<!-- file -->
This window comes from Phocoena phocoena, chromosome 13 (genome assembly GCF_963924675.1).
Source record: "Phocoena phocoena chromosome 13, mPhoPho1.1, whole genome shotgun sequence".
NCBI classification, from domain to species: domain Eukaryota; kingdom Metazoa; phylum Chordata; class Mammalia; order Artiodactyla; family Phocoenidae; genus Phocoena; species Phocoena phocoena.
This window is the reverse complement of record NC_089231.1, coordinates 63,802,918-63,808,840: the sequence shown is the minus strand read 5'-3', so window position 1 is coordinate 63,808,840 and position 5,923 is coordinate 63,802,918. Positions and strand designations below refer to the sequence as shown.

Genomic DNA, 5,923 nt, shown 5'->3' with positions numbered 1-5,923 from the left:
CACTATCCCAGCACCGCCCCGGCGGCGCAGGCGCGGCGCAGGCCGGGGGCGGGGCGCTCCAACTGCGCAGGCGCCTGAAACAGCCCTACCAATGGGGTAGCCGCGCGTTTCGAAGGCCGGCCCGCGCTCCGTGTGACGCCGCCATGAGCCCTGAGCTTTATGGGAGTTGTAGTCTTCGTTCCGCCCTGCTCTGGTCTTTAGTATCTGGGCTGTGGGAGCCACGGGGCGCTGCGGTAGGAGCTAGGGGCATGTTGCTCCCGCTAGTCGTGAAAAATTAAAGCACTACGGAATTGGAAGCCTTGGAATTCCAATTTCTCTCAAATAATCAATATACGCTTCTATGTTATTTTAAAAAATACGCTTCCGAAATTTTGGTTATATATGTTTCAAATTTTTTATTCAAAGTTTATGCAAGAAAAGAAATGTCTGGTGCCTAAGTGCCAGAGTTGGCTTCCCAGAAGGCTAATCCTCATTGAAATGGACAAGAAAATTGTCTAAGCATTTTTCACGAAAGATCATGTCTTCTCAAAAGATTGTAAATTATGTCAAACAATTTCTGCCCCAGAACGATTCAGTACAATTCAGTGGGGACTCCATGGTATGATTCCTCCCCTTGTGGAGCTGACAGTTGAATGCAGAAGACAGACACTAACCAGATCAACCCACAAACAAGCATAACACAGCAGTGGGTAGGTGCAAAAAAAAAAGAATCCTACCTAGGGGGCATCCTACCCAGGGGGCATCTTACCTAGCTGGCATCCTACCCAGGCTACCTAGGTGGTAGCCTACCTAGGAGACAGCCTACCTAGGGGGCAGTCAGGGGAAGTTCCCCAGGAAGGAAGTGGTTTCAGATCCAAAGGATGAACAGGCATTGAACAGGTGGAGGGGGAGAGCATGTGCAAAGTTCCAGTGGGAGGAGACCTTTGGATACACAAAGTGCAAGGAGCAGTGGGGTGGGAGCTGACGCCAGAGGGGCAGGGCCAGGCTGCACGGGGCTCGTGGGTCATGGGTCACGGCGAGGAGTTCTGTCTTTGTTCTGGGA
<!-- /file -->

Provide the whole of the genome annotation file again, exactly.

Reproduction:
This window comes from Phocoena phocoena, chromosome 13 (genome assembly GCF_963924675.1).
Source record: "Phocoena phocoena chromosome 13, mPhoPho1.1, whole genome shotgun sequence".
NCBI classification, from domain to species: domain Eukaryota; kingdom Metazoa; phylum Chordata; class Mammalia; order Artiodactyla; family Phocoenidae; genus Phocoena; species Phocoena phocoena.
This window is the reverse complement of record NC_089231.1, coordinates 63,802,918-63,808,840: the sequence shown is the minus strand read 5'-3', so window position 1 is coordinate 63,808,840 and position 5,923 is coordinate 63,802,918. Positions and strand designations below refer to the sequence as shown.

Genomic DNA, 5,923 nt, shown 5'->3' with positions numbered 1-5,923 from the left:
CACTATCCCAGCACCGCCCCGGCGGCGCAGGCGCGGCGCAGGCCGGGGGCGGGGCGCTCCAACTGCGCAGGCGCCTGAAACAGCCCTACCAATGGGGTAGCCGCGCGTTTCGAAGGCCGGCCCGCGCTCCGTGTGACGCCGCCATGAGCCCTGAGCTTTATGGGAGTTGTAGTCTTCGTTCCGCCCTGCTCTGGTCTTTAGTATCTGGGCTGTGGGAGCCACGGGGCGCTGCGGTAGGAGCTAGGGGCATGTTGCTCCCGCTAGTCGTGAAAAATTAAAGCACTACGGAATTGGAAGCCTTGGAATTCCAATTTCTCTCAAATAATCAATATACGCTTCTATGTTATTTTAAAAAATACGCTTCCGAAATTTTGGTTATATATGTTTCAAATTTTTTATTCAAAGTTTATGCAAGAAAAGAAATGTCTGGTGCCTAAGTGCCAGAGTTGGCTTCCCAGAAGGCTAATCCTCATTGAAATGGACAAGAAAATTGTCTAAGCATTTTTCACGAAAGATCATGTCTTCTCAAAAGATTGTAAATTATGTCAAACAATTTCTGCCCCAGAACGATTCAGTACAATTCAGTGGGGACTCCATGGTATGATTCCTCCCCTTGTGGAGCTGACAGTTGAATGCAGAAGACAGACACTAACCAGATCAACCCACAAACAAGCATAACACAGCAGTGGGTAGGTGCAAAAAAAAAAGAATCCTACCTAGGGGGCATCCTACCCAGGGGGCATCTTACCTAGCTGGCATCCTACCCAGGCTACCTAGGTGGTAGCCTACCTAGGAGACAGCCTACCTAGGGGGCAGTCAGGGGAAGTTCCCCAGGAAGGAAGTGGTTTCAGATCCAAAGGATGAACAGGCATTGAACAGGTGGAGGGGGAGAGCATGTGCAAAGTTCCAGTGGGAGGAGACCTTTGGATACACAAAGTGCAAGGAGCAGTGGGGTGGGAGCTGACGCCAGAGGGGCAGGGCCAGGCTGCACGGGGCTCGTGGGTCATGGGTCACGGCGAGGAGTTCTGTCTTTGTTCTGGGA